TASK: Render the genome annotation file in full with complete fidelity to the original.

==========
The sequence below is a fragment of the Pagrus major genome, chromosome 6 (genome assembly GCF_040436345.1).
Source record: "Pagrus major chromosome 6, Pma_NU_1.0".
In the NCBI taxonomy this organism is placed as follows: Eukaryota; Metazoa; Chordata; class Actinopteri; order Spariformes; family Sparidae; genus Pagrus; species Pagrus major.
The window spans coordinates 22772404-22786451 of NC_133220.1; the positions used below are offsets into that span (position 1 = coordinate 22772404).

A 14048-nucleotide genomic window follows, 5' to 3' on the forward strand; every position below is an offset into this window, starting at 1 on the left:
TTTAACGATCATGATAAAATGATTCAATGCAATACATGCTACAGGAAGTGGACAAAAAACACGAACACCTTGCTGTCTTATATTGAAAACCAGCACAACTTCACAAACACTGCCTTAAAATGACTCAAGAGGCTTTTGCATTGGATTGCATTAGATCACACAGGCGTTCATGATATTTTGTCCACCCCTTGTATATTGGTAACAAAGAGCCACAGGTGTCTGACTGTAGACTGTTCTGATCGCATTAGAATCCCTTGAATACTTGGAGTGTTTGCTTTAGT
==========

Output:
The sequence below is a fragment of the Pagrus major genome, chromosome 6 (genome assembly GCF_040436345.1).
Source record: "Pagrus major chromosome 6, Pma_NU_1.0".
In the NCBI taxonomy this organism is placed as follows: Eukaryota; Metazoa; Chordata; class Actinopteri; order Spariformes; family Sparidae; genus Pagrus; species Pagrus major.
The window spans coordinates 22772404-22786451 of NC_133220.1; the positions used below are offsets into that span (position 1 = coordinate 22772404).

A 14048-nucleotide genomic window follows, 5' to 3' on the forward strand; every position below is an offset into this window, starting at 1 on the left:
TTTAACGATCATGATAAAATGATTCAATGCAATACATGCTACAGGAAGTGGACAAAAAACACGAACACCTTGCTGTCTTATATTGAAAACCAGCACAACTTCACAAACACTGCCTTAAAATGACTCAAGAGGCTTTTGCATTGGATTGCATTAGATCACACAGGCGTTCATGATATTTTGTCCACCCCTTGTATATTGGTAACAAAGAGCCACAGGTGTCTGACTGTAGACTGTTCTGATCGCATTAGAATCCCTTGAATACTTGGAGTGTTTGCTTTAGT